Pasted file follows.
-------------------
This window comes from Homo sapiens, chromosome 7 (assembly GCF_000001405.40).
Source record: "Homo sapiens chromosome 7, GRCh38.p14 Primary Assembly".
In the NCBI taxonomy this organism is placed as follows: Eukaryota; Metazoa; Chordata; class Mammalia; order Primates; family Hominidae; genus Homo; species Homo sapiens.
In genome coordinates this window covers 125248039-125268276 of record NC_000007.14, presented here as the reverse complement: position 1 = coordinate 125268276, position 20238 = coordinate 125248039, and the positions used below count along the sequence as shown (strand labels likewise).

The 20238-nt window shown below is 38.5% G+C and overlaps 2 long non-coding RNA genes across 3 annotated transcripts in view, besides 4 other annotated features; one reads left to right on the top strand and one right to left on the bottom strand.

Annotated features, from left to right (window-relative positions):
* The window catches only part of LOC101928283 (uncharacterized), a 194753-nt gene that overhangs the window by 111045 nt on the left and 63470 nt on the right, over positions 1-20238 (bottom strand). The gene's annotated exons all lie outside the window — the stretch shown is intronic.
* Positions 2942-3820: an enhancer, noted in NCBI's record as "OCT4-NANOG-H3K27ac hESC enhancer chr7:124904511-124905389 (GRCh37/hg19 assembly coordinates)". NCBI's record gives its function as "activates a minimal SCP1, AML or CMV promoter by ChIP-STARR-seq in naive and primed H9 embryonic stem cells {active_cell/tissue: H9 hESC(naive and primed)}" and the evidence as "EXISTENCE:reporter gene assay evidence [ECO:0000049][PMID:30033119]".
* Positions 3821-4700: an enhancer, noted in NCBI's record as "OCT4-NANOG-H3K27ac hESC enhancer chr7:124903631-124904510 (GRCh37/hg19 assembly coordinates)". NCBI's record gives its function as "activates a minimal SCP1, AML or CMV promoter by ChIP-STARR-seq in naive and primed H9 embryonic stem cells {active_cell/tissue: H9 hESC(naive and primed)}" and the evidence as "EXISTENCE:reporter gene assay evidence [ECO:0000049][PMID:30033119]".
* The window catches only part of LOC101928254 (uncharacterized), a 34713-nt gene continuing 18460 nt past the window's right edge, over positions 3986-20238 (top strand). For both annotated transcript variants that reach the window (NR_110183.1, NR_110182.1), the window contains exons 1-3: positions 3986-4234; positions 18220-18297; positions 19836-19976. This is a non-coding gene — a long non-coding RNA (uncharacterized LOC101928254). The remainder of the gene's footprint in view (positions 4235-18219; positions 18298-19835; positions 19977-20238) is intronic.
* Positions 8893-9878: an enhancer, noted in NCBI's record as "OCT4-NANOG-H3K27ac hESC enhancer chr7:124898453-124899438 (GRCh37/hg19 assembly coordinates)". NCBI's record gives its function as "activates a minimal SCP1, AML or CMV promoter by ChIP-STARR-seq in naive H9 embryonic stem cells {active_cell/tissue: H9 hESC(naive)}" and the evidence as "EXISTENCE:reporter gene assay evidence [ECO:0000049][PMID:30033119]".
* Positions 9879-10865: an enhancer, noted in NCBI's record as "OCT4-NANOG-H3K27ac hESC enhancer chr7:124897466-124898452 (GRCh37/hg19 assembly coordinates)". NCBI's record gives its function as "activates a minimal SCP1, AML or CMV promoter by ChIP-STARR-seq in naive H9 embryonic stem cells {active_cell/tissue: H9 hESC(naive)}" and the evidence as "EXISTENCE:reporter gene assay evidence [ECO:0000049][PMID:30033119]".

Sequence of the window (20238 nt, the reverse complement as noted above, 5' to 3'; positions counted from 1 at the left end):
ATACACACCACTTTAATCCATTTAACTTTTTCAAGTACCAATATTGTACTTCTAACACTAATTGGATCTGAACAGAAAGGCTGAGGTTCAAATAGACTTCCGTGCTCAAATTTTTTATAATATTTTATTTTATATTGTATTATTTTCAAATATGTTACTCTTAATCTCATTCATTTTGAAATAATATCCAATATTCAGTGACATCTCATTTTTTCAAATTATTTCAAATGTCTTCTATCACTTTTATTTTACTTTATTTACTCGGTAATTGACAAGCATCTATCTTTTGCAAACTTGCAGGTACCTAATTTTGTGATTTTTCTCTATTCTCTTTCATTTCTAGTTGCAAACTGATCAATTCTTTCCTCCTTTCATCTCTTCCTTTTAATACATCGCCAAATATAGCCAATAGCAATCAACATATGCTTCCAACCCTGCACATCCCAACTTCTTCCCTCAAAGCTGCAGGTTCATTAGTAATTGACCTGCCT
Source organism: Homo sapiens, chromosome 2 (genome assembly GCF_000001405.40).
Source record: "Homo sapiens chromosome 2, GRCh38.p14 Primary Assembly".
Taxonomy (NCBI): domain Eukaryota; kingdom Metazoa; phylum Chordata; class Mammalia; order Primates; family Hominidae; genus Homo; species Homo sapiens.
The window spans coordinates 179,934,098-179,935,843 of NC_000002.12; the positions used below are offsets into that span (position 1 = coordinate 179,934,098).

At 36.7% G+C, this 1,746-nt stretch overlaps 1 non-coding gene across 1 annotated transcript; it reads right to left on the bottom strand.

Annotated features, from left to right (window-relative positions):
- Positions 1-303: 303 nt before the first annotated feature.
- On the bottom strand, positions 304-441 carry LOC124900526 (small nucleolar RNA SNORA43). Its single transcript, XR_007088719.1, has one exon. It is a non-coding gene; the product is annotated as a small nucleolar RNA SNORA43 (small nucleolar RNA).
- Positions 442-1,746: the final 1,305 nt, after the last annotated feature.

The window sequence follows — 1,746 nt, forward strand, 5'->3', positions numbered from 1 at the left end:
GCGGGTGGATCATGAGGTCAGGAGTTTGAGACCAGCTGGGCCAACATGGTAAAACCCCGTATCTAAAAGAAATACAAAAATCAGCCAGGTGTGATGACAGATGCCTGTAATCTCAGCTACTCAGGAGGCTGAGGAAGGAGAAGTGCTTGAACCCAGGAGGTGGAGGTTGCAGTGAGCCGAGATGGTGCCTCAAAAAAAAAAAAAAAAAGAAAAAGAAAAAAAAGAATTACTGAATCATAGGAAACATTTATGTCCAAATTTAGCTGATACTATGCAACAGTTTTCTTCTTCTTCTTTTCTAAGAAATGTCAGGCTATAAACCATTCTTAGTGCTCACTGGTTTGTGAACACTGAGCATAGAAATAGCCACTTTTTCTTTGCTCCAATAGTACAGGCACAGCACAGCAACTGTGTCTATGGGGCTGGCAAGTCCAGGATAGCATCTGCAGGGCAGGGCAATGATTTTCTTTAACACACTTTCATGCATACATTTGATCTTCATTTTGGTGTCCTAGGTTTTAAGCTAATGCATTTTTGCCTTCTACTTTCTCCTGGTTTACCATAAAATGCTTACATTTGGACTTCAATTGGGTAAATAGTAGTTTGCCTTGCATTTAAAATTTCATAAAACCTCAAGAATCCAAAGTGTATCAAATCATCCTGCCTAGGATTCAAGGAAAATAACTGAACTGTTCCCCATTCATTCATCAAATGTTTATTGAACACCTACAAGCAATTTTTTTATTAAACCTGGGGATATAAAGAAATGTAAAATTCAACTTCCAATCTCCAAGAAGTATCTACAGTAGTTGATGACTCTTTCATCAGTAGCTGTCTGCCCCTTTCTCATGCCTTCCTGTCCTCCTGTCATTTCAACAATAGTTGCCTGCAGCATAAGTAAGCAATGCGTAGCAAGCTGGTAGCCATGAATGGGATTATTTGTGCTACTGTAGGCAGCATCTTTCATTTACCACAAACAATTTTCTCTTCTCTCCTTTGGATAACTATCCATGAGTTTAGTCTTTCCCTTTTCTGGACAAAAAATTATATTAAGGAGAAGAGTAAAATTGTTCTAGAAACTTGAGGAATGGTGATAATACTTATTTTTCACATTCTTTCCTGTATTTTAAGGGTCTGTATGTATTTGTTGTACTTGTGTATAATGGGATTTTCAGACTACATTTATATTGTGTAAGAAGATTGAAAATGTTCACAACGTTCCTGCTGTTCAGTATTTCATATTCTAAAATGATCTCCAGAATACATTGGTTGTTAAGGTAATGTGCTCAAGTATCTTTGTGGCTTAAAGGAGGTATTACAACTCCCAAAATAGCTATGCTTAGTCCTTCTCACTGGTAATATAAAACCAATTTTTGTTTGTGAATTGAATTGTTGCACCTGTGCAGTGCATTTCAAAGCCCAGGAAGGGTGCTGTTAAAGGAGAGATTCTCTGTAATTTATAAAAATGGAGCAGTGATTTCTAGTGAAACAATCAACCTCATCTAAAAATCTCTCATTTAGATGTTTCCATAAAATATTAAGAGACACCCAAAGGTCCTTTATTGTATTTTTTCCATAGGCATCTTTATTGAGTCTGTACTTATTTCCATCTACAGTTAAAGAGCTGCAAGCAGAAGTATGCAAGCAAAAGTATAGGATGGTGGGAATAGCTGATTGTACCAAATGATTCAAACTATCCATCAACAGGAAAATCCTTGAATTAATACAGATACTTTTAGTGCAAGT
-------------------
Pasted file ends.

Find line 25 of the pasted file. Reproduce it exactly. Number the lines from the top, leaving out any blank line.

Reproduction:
GCGGGTGGATCATGAGGTCAGGAGTTTGAGACCAGCTGGGCCAACATGGTAAAACCCCGTATCTAAAAGAAATACAAAAATCAGCCAGGTGTGATGACAGATGCCTGTAATCTCAGCTACTCAGGAGGCTGAGGAAGGAGAAGTGCTTGAACCCAGGAGGTGGAGGTTGCAGTGAGCCGAGATGGTGCCTCAAAAAAAAAAAAAAAAAGAAAAAGAAAAAAAAGAATTACTGAATCATAGGAAACATTTATGTCCAAATTTAGCTGATACTATGCAACAGTTTTCTTCTTCTTCTTTTCTAAGAAATGTCAGGCTATAAACCATTCTTAGTGCTCACTGGTTTGTGAACACTGAGCATAGAAATAGCCACTTTTTCTTTGCTCCAATAGTACAGGCACAGCACAGCAACTGTGTCTATGGGGCTGGCAAGTCCAGGATAGCATCTGCAGGGCAGGGCAATGATTTTCTTTAACACACTTTCATGCATACATTTGATCTTCATTTTGGTGTCCTAGGTTTTAAGCTAATGCATTTTTGCCTTCTACTTTCTCCTGGTTTACCATAAAATGCTTACATTTGGACTTCAATTGGGTAAATAGTAGTTTGCCTTGCATTTAAAATTTCATAAAACCTCAAGAATCCAAAGTGTATCAAATCATCCTGCCTAGGATTCAAGGAAAATAACTGAACTGTTCCCCATTCATTCATCAAATGTTTATTGAACACCTACAAGCAATTTTTTTATTAAACCTGGGGATATAAAGAAATGTAAAATTCAACTTCCAATCTCCAAGAAGTATCTACAGTAGTTGATGACTCTTTCATCAGTAGCTGTCTGCCCCTTTCTCATGCCTTCCTGTCCTCCTGTCATTTCAACAATAGTTGCCTGCAGCATAAGTAAGCAATGCGTAGCAAGCTGGTAGCCATGAATGGGATTATTTGTGCTACTGTAGGCAGCATCTTTCATTTACCACAAACAATTTTCTCTTCTCTCCTTTGGATAACTATCCATGAGTTTAGTCTTTCCCTTTTCTGGACAAAAAATTATATTAAGGAGAAGAGTAAAATTGTTCTAGAAACTTGAGGAATGGTGATAATACTTATTTTTCACATTCTTTCCTGTATTTTAAGGGTCTGTATGTATTTGTTGTACTTGTGTATAATGGGATTTTCAGACTACATTTATATTGTGTAAGAAGATTGAAAATGTTCACAACGTTCCTGCTGTTCAGTATTTCATATTCTAAAATGATCTCCAGAATACATTGGTTGTTAAGGTAATGTGCTCAAGTATCTTTGTGGCTTAAAGGAGGTATTACAACTCCCAAAATAGCTATGCTTAGTCCTTCTCACTGGTAATATAAAACCAATTTTTGTTTGTGAATTGAATTGTTGCACCTGTGCAGTGCATTTCAAAGCCCAGGAAGGGTGCTGTTAAAGGAGAGATTCTCTGTAATTTATAAAAATGGAGCAGTGATTTCTAGTGAAACAATCAACCTCATCTAAAAATCTCTCATTTAGATGTTTCCATAAAATATTAAGAGACACCCAAAGGTCCTTTATTGTATTTTTTCCATAGGCATCTTTATTGAGTCTGTACTTATTTCCATCTACAGTTAAAGAGCTGCAAGCAGAAGTATGCAAGCAAAAGTATAGGATGGTGGGAATAGCTGATTGTACCAAATGATTCAAACTATCCATCAACAGGAAAATCCTTGAATTAATACAGATACTTTTAGTGCAAGT